August 25, 2017

Site surveys and why you need one

Whether you have an existing wireless network or are planning to implement a new one, a site survey is a critical tool for medium, large, and even small enterprise to ensure your network functions adequately.

Drew StaleyBusiness Development Manager

Whether you have an existing wireless network or are planning to implement a new one, a site survey is a critical tool for medium, large, and even small enterprise to ensure your network functions adequately.

Setting up a new network relies on site surveys to establish the best point for access, while even established networks can benefit from a site survey to identify points of interference and cater to new equipment or office redesign.

What a site survey does

Site surveys work to provide a snapshot of a proposed or current network, identifying areas of interference, crossover or dead zones. They determine the best positioning of access points (APs), and help shore up your network for future demands of additional equipment.

In the case of new networks, the site survey can help determine the minimal equipment required to provide maximum coverage, resulting in less cost for infrastructure and manpower. The survey will map out the position of access points to ensure there is minimal crossover, and cater to interference caused by building design, walls, beams, lifts or even office furniture.

In the instance of an established network, site surveys can also eliminate AP crossover and work to address areas of interference. They are particularly useful when the network has previously been deployed or grown on an ad-hoc basis, with APs added at random. Often in this case a network manager will have little idea as to where interference and dropouts are emanating from.

How a site survey works

Site surveys assess the radio frequency at a network deployment site. They look to ascertain any potential or current interference from nearby radio sources, along with analysing the physical environment of a site.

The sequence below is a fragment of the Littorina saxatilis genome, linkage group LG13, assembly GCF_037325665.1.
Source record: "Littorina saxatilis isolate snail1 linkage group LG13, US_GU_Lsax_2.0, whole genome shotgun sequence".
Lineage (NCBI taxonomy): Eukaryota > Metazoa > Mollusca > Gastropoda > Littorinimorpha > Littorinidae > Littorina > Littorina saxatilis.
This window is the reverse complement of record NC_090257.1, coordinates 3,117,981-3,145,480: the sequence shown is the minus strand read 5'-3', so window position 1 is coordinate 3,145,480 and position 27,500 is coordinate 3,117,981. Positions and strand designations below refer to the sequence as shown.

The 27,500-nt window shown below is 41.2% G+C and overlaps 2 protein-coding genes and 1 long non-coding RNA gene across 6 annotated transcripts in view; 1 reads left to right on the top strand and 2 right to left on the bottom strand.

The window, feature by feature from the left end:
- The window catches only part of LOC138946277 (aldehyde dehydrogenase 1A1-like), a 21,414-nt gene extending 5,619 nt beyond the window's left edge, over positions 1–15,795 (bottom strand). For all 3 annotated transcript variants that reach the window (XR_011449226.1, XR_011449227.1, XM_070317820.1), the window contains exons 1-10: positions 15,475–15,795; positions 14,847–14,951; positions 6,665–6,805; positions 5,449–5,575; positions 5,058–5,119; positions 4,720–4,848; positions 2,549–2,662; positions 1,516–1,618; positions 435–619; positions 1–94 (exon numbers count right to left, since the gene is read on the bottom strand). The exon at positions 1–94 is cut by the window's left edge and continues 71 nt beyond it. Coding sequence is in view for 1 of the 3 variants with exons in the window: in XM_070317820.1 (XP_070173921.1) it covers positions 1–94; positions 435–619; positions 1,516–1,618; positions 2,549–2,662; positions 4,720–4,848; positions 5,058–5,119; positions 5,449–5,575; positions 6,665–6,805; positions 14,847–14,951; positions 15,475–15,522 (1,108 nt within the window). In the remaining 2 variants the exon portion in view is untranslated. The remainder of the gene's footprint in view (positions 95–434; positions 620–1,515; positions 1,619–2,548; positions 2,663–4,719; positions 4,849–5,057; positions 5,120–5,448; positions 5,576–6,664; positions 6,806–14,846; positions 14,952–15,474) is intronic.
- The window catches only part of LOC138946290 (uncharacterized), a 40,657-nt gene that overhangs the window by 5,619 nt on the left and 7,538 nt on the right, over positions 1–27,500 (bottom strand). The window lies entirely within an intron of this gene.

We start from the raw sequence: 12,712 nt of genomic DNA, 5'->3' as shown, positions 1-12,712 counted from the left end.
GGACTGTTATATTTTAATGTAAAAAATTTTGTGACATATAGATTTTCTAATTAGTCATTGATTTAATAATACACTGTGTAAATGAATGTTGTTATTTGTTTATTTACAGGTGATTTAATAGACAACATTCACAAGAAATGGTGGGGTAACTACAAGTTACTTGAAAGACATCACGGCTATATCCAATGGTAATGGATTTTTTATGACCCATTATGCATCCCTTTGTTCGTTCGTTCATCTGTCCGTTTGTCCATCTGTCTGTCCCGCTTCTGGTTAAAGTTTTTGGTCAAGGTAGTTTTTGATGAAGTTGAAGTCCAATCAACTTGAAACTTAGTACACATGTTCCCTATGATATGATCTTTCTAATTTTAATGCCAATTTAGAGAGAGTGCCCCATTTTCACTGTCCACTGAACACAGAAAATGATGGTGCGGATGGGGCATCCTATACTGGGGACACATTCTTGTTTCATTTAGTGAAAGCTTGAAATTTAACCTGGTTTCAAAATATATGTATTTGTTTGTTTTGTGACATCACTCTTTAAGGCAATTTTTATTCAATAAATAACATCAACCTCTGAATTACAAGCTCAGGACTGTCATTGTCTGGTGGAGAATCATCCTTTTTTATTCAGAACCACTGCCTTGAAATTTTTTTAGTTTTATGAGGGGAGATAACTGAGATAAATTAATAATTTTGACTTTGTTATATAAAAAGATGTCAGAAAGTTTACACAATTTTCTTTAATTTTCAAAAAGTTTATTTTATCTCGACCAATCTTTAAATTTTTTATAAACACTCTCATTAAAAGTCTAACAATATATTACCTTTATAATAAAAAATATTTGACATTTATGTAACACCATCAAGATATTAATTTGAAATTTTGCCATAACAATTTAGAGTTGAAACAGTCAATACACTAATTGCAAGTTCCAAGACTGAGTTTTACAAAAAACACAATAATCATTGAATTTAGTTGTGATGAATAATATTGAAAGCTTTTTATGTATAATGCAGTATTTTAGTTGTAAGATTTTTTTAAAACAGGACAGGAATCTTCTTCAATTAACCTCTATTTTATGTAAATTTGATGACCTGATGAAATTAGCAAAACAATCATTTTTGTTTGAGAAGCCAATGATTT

Even building materials can impact the performance of a wireless network, with besser block, columns, beams and walls all candidates for interfering with a signal.

The site survey works to determine the feasibility and best method to deploy a wireless network at your site.

Types of site surveys

There are basically three classes of site survey; passive, active and predictive.

A passive survey looks at existing points and determines areas of signal strength, weakness, interference and access point coverage. It basically involves passively listening to the radio frequency characteristics, and coverage of an existing wireless network site. Passive surveys are usually conducted prior to an existing network upgrade.

An active survey is more involved, and includes monitoring traffic, throughput, packet rates and data loss. This type of survey is usually conducted in addition to a passive survey during the new deployment of a network.

Meanwhile, a predictive survey uses software and RF planning tools to predict the coverage of APs. It works in conjunction with a site map and floor plan, and is helpful in ascertaining where APs may go while a site is being constructed or renovated.

When you need one

There are two major times when a site survey may be required – when you’re deploying a new network or upgrading an existing one. But in truth they can be valuable at any time your wireless network isn’t performing as well as it should.

About Allstar

Allstar Solutions is a leading provider of ICT support, installation and rollout. We are specialists in the field of network site surveys to deploy new networks, upgrade existing infrastructure or troubleshoot networking issues. You can learn more about our site surveys here, or contact us directly for further advice.